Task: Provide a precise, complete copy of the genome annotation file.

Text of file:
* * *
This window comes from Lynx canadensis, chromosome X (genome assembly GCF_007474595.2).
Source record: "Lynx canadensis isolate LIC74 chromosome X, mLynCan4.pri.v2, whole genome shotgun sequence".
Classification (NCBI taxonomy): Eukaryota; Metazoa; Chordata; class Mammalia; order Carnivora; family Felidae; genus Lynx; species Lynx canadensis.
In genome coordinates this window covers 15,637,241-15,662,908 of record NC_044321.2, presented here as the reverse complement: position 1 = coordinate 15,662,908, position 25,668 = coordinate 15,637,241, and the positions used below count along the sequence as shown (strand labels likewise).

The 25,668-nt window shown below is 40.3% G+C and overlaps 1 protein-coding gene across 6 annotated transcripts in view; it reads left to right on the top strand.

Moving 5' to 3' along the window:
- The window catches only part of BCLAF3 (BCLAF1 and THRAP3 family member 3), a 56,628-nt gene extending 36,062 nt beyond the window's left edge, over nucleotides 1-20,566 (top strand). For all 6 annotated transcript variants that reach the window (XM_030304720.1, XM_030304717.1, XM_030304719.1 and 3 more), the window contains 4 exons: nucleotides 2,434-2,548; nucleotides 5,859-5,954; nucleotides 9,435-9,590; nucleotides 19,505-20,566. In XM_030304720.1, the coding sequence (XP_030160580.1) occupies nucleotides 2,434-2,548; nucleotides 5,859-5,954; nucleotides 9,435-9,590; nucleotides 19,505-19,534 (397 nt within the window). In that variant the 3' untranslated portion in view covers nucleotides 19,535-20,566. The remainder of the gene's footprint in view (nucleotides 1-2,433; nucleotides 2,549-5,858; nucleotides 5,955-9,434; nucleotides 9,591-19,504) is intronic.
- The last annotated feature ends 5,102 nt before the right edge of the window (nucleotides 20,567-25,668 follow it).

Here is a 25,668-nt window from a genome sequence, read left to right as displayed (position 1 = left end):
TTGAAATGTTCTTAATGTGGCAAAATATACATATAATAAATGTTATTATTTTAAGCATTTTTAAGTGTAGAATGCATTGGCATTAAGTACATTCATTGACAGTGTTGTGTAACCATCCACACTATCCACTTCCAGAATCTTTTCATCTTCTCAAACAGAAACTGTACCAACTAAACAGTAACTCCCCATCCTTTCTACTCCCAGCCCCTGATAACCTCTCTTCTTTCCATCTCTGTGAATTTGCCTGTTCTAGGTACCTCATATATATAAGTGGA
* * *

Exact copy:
This window comes from Lynx canadensis, chromosome X (genome assembly GCF_007474595.2).
Source record: "Lynx canadensis isolate LIC74 chromosome X, mLynCan4.pri.v2, whole genome shotgun sequence".
Classification (NCBI taxonomy): Eukaryota; Metazoa; Chordata; class Mammalia; order Carnivora; family Felidae; genus Lynx; species Lynx canadensis.
In genome coordinates this window covers 15,637,241-15,662,908 of record NC_044321.2, presented here as the reverse complement: position 1 = coordinate 15,662,908, position 25,668 = coordinate 15,637,241, and the positions used below count along the sequence as shown (strand labels likewise).

The 25,668-nt window shown below is 40.3% G+C and overlaps 1 protein-coding gene across 6 annotated transcripts in view; it reads left to right on the top strand.

Moving 5' to 3' along the window:
- The window catches only part of BCLAF3 (BCLAF1 and THRAP3 family member 3), a 56,628-nt gene extending 36,062 nt beyond the window's left edge, over nucleotides 1-20,566 (top strand). For all 6 annotated transcript variants that reach the window (XM_030304720.1, XM_030304717.1, XM_030304719.1 and 3 more), the window contains 4 exons: nucleotides 2,434-2,548; nucleotides 5,859-5,954; nucleotides 9,435-9,590; nucleotides 19,505-20,566. In XM_030304720.1, the coding sequence (XP_030160580.1) occupies nucleotides 2,434-2,548; nucleotides 5,859-5,954; nucleotides 9,435-9,590; nucleotides 19,505-19,534 (397 nt within the window). In that variant the 3' untranslated portion in view covers nucleotides 19,535-20,566. The remainder of the gene's footprint in view (nucleotides 1-2,433; nucleotides 2,549-5,858; nucleotides 5,955-9,434; nucleotides 9,591-19,504) is intronic.
- The last annotated feature ends 5,102 nt before the right edge of the window (nucleotides 20,567-25,668 follow it).

Here is a 25,668-nt window from a genome sequence, read left to right as displayed (position 1 = left end):
TTGAAATGTTCTTAATGTGGCAAAATATACATATAATAAATGTTATTATTTTAAGCATTTTTAAGTGTAGAATGCATTGGCATTAAGTACATTCATTGACAGTGTTGTGTAACCATCCACACTATCCACTTCCAGAATCTTTTCATCTTCTCAAACAGAAACTGTACCAACTAAACAGTAACTCCCCATCCTTTCTACTCCCAGCCCCTGATAACCTCTCTTCTTTCCATCTCTGTGAATTTGCCTGTTCTAGGTACCTCATATATATAAGTGGA